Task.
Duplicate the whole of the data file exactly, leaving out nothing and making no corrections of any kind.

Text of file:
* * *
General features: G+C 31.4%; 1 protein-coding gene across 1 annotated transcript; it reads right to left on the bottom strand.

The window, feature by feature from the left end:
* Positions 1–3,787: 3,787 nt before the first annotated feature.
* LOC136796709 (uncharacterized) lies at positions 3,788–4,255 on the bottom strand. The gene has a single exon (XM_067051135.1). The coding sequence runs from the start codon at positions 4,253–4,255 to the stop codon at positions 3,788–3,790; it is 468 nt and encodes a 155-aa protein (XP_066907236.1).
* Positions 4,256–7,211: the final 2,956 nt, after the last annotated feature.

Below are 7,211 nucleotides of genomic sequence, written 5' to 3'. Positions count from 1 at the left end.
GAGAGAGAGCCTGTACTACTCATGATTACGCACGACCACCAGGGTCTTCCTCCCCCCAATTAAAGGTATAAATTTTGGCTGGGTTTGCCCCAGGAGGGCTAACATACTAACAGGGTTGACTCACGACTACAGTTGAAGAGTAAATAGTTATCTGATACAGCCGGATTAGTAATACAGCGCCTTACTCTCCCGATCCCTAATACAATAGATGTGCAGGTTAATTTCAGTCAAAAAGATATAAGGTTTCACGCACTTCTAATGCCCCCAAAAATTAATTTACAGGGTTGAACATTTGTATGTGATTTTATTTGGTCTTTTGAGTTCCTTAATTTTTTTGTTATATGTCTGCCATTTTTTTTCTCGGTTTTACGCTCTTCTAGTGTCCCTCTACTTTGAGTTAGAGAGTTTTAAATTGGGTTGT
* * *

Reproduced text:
General features: G+C 31.4%; 1 protein-coding gene across 1 annotated transcript; it reads right to left on the bottom strand.

The window, feature by feature from the left end:
* Positions 1–3,787: 3,787 nt before the first annotated feature.
* LOC136796709 (uncharacterized) lies at positions 3,788–4,255 on the bottom strand. The gene has a single exon (XM_067051135.1). The coding sequence runs from the start codon at positions 4,253–4,255 to the stop codon at positions 3,788–3,790; it is 468 nt and encodes a 155-aa protein (XP_066907236.1).
* Positions 4,256–7,211: the final 2,956 nt, after the last annotated feature.

Below are 7,211 nucleotides of genomic sequence, written 5' to 3'. Positions count from 1 at the left end.
GAGAGAGAGCCTGTACTACTCATGATTACGCACGACCACCAGGGTCTTCCTCCCCCCAATTAAAGGTATAAATTTTGGCTGGGTTTGCCCCAGGAGGGCTAACATACTAACAGGGTTGACTCACGACTACAGTTGAAGAGTAAATAGTTATCTGATACAGCCGGATTAGTAATACAGCGCCTTACTCTCCCGATCCCTAATACAATAGATGTGCAGGTTAATTTCAGTCAAAAAGATATAAGGTTTCACGCACTTCTAATGCCCCCAAAAATTAATTTACAGGGTTGAACATTTGTATGTGATTTTATTTGGTCTTTTGAGTTCCTTAATTTTTTTGTTATATGTCTGCCATTTTTTTTCTCGGTTTTACGCTCTTCTAGTGTCCCTCTACTTTGAGTTAGAGAGTTTTAAATTGGGTTGT